It meant I had to work around my limitations by keeping the language more simple than a native speaker or even English-as-a-second-language (ESL) speaker probably would do. The reason I do my writing in English is because it’s the language of the Internet. I guess I should use what little vocabulary I have to the best of my ability. I’m sure I’ll get better at it over the years.

The text was written and edited in iA Writer on the iPad, which uses Dropbox syncing to store text documents. Since my iMac has Dropbox as well, I could easily drop the text into this blog post.

Thanks for reading and until next time. If you have any tips, tricks or other advice, feel free to add it as a comment. You can also tell me how awesome you think I am. Nothing wrong with stroking my ego and give it a boost. Hahaha!

Writing assignments

22 May

Qjaox

Here is a writing assignment I gave myself. It’s written in the iPad app Note Taker HD, by Software Garden Inc., the software company of Dan Bricklin. It is a deep application, which hides its complexity until you need it and has lots of help to make it easy to get to understand the functionality. I think it’s excellent for brain dumping, because you have as few constraints as possible. It requires that you have a somewhat legible handwriting, though. It doesn’t do handwriting recognition (which doesn’t really work all too well anyway).

About the writing assignment. Just like you should draw every day, as a cartoonist, you should write stories every day, or write on a story every day. I’m going to try and replicate the daily sketches in writing, by writing short stories of around 300 words. I’m not sure if I can write a flash fiction story every day, but I guess I can work on it every day, so I have a finished story by the end of the week.

I don’t think I’ll be doing the actual writing in Note Taker HD. For that I have a much better app, called iA Writer, by Information Architects, Inc. It has some good functionality for writing.

Lionel Logue (Geoffrey Rush)

15 Mar

Lionel Logue (Geoffrey Rush)

I haven’t seen The King’s Speech, but that doesn’t stop me from using imagery from the movie as my subjects for improving my drawing skills (or painting skills in this case).

The trick is the use broad strokes at first for the large areas, and ever smaller strokes for the details. Because I’m not too comfortable with drawing faces, I made an underdrawing with the pencil tool first and painted in a new layer underneath it.

After I had uploaded the image, I saw that the color impression on my Mac is quite different from that on the iPad. The iPad has no calibration, while the iMac obviously has. Even so, the digital painting has a fresh look and good plasticity. The rendering could be better, but that will come with practice.

I’m hoping that once I’m fast enough on the iPad, I can use it to do some fast prototypes of a painting before I paint it. That will probably be after the Summer break in portrait class at my local community college.

Charging Bear

20 Aug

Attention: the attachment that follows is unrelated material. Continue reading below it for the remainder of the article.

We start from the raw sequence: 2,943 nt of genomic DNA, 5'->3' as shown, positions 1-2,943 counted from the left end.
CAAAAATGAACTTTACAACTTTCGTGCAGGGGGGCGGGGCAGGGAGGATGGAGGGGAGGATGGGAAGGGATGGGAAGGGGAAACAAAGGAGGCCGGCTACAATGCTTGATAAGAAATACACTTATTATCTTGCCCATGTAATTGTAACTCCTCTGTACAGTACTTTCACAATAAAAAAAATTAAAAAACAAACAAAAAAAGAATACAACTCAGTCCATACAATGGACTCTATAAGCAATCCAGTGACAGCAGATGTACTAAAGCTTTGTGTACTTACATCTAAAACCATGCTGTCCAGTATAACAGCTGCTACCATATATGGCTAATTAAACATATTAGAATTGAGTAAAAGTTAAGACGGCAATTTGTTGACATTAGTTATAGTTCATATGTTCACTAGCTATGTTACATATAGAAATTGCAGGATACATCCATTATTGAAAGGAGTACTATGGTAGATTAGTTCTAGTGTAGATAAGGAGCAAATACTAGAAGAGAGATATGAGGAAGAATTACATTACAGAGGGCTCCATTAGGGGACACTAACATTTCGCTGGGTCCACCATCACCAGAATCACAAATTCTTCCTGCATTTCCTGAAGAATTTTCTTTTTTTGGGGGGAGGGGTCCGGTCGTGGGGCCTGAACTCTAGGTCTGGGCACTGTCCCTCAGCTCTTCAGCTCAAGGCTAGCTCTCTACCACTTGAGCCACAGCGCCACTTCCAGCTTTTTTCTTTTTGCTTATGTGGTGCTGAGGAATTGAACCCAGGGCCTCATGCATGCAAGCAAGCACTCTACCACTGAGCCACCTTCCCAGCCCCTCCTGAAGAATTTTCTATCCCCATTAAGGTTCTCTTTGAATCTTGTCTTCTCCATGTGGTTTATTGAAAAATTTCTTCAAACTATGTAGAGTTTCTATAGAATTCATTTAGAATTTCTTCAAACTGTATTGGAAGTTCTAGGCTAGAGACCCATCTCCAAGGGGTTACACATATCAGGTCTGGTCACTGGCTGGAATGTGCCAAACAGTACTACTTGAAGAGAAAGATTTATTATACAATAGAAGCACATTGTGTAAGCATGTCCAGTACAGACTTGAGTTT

After a frustratingly failed warm-up sketch, I created this drawing on my iPad.

Growl!

Brushes on the iPad has a wonderful feature to record your drawing and export it as an action file. I used it to create this short video clip on YouTube.

I recorded this short Audioboo about why and how I made this drawing.


listen to it on Audioboo.fm

I was so pleased, that I printed it out and hung it on the wall.

I have an iPad!

24 Jul

Apple iPad

Yes, I have given in to my desire to own a shiny new thing, originating from the folks in Cupertino (read: Apple Inc.). Although I’m usually not an early adopter, in this case I wanted to make an exception. This really seems to be an entirely new class of devices, much like the personal computer was in it’s time. And having played with it for a day, I can wholeheartedly agree with that statement.

While the PC made computing devices available to small business, the iPad and what undoubtedly will follow as much improved versions of this device will introduce computing power to our personal lives, to entertain and delight us. Yes, this is an entertainment device, primarily, not a device to assist us in getting work done.

On the other hand, devices like this will make it very clear to employers that keeping your workforce happy, instead of squeezing every effort out them by demanding a performance-by-the-clock, will engage the workers to do more, take more responsibility, simply by offering a great experience to work in. I can only hope the daily grind will soon be a thing of the past. Everything that requires thinking should be done in an environment that fosters thinking. Sitting behind a device that, in its core, is just an typewriter is neither inspiring, nor fun.

Both fun and inspiration are at the core of devices like the iPad, which help us to think past the here and now, and come up with original ideas and solutions that distinguishes your company from the competition. Nowadays there is still the tendency to copy the successful, instead of trying to find alternatives that might work just as well, or even better.

We can only hope.